Youth Justice Action Month Blog

This Is America: Can it be the Year to #VoteYouthJustice?

Wednesday, 16 May 2018

This Is America: Can it be the Year to #VoteYouthJustice?

By Aprill O. Turner, Communications Director

2018 has already been another year of tension in cities across the country between police officers and young black males.

The headlines of these incidents never seem to cease. In March, officers in Sacramento, Calif., opened fired and killed Stephon Clark for standing in his own backyard holding a cellphone. Then in April, Brooklyn police officers shot and killed Saheed Vassel, an unarmed black man with mental disabilities when they mistakenly mistook the pipe he was holding for a gun.

Philadelphia police officers arrested Rashon Nelson and Donte Robinson in Starbucks in April for simply sitting in the store and waiting for their business partner for a meeting. And in May, a young black man, Anthony Wall — dressed in a tuxedo after having just taken his little sister to prom — was seen in a viral video getting choked by a police officer in Warsaw, N.C. at a Waffle House.

Youth Justice Action Month is October – Just 2 Months Away!

Tuesday, 04 August 2020

Youth Justice Action Month is October – Just 2 Months Away!

The challenges of this crisis-packed year have at times been overwhelming, but it is important to remember that all the emergencies of 2020 have significantly impacted youth justice.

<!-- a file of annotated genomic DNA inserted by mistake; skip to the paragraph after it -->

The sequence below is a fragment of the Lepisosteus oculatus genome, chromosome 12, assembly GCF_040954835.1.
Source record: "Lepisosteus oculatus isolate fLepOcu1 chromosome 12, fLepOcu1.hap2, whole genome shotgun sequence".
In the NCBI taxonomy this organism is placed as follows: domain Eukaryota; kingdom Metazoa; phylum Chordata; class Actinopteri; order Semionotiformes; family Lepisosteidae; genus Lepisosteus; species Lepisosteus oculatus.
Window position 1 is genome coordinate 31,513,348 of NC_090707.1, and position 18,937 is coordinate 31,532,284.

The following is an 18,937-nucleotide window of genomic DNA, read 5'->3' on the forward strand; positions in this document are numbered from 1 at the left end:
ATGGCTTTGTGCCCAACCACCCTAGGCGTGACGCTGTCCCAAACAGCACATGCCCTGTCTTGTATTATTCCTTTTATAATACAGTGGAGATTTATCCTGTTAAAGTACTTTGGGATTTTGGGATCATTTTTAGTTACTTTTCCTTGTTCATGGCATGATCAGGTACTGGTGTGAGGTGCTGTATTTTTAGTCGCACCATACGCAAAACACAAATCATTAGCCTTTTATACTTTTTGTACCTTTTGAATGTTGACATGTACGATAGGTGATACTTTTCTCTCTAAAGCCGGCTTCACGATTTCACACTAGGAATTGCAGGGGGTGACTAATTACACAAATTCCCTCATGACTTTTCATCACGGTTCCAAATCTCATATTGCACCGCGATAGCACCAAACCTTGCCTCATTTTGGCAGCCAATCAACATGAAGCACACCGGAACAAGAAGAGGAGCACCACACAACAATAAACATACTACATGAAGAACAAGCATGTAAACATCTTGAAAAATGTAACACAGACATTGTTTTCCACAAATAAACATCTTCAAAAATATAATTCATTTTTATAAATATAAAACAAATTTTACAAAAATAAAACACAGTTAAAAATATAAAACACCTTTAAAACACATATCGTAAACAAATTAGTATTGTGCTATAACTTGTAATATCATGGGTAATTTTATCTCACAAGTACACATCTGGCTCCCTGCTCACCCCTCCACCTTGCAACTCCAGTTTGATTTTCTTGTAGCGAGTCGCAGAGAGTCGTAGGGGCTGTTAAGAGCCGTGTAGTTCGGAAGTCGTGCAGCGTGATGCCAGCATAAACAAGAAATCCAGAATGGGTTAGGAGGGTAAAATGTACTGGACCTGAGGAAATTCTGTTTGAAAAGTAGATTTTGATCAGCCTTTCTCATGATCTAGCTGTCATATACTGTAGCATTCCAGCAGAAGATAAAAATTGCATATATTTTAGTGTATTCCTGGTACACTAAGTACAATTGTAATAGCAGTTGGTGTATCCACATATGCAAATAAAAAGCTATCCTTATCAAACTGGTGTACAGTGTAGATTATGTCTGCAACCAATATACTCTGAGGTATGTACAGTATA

There have been campaigns to free children from juvenile or adult detention facilities where the risk of contracting COVID is disproportionately high, campaigns to free our schools from the harmful presence of police officers whose actions widen the school-to-prison pipeline, and campaigns to confront racist violence in our bloated and over-funded police departments – violence that is often directed at our children.

The usual campaigns to reduce or end the practice of prosecuting and incarcerating children as adults have also continued this year; these campaigns have proven to be inextricably intertwined with urgent efforts to decarcerate children and protect them from law enforcement abuses; as always they do most harm to black and brown children.

This October, Youth Justice Action Month (YJAM) provides an opportunity to highlight all these campaigns, energize them, connect them, and grow our movement for youth justice. 

As you may already have heard, the Campaign for Youth Justice will be closing down its operations at the end of this year. We initiated  a national YJAM in 2008, and it has grown every year. We want it to continue growing beyond 2020, but that will depend on YOU!

For this last YJAM in which CFYJ will play a role, we believe a major theme for YJAM 2020 should again be #VoteYouthJustice. The elections on November 3 will have a profound impact nationally, while statewide and local elections will determine the direction youth justice takes.

Due to the COVID-19 pandemic, masking, social distancing, and prohibitions on large gatherings are likely to still be the rule in October, but that does not mean there should not be a large number of virtual or online YJAM events this year. You can also push for youth justice resolutions at the local or state government level. And, of course, register people to vote.